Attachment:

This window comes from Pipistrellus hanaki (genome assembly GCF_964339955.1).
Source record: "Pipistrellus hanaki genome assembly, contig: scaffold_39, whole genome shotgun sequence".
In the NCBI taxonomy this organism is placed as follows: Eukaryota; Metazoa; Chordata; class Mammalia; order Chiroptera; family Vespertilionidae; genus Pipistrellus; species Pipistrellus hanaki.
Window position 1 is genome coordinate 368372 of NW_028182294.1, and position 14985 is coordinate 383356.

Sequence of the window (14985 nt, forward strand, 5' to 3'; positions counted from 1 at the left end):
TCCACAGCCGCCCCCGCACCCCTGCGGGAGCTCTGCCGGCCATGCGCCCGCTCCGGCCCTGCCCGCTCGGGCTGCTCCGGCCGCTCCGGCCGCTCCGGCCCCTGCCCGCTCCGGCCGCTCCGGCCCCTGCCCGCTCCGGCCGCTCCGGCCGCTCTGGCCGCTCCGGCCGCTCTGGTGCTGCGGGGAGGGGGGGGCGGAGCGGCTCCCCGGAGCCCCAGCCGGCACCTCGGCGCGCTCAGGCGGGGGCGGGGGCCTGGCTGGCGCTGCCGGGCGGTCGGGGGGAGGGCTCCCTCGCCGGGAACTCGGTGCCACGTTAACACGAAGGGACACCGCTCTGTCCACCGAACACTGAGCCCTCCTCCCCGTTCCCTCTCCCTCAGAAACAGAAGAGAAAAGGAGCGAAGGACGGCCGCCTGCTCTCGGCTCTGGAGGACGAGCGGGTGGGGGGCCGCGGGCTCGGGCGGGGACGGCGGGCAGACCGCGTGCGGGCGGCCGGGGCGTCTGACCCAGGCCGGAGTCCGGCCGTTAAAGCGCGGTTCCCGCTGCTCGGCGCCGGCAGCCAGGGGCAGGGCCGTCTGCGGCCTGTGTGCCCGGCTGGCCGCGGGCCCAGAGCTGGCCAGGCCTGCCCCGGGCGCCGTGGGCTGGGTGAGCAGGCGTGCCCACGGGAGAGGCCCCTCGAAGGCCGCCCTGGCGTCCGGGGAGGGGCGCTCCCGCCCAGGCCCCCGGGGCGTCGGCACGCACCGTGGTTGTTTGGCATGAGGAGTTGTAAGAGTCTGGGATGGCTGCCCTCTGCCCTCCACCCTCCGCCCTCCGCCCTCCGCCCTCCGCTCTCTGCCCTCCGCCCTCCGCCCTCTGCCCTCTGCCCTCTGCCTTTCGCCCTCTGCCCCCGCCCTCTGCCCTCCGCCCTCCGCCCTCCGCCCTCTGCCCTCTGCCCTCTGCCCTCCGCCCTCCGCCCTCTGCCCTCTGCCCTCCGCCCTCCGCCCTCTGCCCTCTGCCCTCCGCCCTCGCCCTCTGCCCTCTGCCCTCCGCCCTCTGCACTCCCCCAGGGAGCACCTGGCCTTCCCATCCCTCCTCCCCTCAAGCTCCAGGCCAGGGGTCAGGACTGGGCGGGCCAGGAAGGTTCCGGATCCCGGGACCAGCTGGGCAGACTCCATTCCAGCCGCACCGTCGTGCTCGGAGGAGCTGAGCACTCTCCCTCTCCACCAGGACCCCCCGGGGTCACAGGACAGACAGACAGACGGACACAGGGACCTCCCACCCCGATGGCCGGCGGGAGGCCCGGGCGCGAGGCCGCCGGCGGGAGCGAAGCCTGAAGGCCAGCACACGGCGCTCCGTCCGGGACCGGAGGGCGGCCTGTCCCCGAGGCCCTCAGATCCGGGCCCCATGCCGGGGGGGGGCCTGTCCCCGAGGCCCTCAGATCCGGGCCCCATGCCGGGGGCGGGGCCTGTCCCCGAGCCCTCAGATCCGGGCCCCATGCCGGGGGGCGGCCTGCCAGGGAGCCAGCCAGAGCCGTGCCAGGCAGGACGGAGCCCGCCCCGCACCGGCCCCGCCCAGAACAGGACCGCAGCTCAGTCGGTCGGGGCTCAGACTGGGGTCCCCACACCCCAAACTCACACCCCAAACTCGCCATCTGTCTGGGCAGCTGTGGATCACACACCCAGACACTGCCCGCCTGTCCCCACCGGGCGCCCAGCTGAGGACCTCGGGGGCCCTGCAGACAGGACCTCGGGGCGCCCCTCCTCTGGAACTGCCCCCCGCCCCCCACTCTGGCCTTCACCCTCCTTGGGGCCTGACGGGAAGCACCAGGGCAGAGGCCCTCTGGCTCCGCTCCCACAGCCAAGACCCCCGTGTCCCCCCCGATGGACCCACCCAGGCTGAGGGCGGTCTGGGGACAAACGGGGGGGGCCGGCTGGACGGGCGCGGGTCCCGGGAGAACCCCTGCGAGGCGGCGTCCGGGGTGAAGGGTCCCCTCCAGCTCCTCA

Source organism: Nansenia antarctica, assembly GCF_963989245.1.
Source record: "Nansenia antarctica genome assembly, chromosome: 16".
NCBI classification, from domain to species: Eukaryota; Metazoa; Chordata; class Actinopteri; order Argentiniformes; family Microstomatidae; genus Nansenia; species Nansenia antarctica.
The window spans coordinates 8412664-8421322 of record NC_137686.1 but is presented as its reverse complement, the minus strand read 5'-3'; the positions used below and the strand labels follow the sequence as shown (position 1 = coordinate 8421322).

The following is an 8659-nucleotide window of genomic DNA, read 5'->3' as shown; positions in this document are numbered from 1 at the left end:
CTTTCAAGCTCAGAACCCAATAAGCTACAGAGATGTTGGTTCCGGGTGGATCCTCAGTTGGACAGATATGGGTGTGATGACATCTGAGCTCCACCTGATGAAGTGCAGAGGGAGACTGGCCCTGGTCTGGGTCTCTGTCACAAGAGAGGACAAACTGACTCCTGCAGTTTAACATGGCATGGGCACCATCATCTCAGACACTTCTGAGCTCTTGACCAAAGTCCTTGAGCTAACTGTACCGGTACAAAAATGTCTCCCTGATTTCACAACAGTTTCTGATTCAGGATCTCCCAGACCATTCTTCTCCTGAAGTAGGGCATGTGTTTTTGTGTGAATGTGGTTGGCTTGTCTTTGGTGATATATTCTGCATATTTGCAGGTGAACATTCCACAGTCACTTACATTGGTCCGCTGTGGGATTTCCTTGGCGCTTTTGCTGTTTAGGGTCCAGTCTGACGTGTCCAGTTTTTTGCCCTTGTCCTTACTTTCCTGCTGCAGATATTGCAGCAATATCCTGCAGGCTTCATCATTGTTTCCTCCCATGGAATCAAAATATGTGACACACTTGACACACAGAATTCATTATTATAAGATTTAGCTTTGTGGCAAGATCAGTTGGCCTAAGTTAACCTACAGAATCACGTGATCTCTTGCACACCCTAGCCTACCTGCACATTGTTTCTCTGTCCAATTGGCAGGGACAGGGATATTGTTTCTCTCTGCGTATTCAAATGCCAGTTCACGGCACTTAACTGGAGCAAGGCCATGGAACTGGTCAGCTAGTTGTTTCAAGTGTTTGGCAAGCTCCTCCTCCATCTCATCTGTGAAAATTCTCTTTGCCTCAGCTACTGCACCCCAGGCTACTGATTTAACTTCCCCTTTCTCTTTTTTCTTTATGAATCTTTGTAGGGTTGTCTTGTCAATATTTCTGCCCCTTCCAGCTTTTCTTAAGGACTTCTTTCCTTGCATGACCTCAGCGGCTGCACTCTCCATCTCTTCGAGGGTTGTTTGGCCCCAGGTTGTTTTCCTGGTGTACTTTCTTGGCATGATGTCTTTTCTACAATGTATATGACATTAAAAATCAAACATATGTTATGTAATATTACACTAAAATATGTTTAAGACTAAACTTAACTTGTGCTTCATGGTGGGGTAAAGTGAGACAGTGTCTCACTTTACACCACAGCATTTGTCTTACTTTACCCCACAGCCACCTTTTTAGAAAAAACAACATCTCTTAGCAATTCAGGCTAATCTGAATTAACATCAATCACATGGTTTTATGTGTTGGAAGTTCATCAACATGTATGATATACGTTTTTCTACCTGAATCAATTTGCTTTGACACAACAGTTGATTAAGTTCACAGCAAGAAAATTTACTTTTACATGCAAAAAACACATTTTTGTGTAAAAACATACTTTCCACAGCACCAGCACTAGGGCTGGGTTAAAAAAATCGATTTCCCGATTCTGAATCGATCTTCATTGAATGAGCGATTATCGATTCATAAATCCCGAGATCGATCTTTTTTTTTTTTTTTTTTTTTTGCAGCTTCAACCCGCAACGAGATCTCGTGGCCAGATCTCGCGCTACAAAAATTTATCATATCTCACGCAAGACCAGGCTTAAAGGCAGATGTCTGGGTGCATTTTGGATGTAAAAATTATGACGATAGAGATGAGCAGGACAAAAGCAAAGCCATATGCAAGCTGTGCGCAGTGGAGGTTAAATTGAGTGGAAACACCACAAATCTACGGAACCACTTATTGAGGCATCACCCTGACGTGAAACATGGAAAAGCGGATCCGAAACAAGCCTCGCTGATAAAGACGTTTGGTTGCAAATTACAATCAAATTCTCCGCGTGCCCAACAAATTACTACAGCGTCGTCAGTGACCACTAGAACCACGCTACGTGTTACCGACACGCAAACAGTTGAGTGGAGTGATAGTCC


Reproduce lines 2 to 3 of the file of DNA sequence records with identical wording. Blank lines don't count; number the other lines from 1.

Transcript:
Source record: "Pipistrellus hanaki genome assembly, contig: scaffold_39, whole genome shotgun sequence".
In the NCBI taxonomy this organism is placed as follows: Eukaryota; Metazoa; Chordata; class Mammalia; order Chiroptera; family Vespertilionidae; genus Pipistrellus; species Pipistrellus hanaki.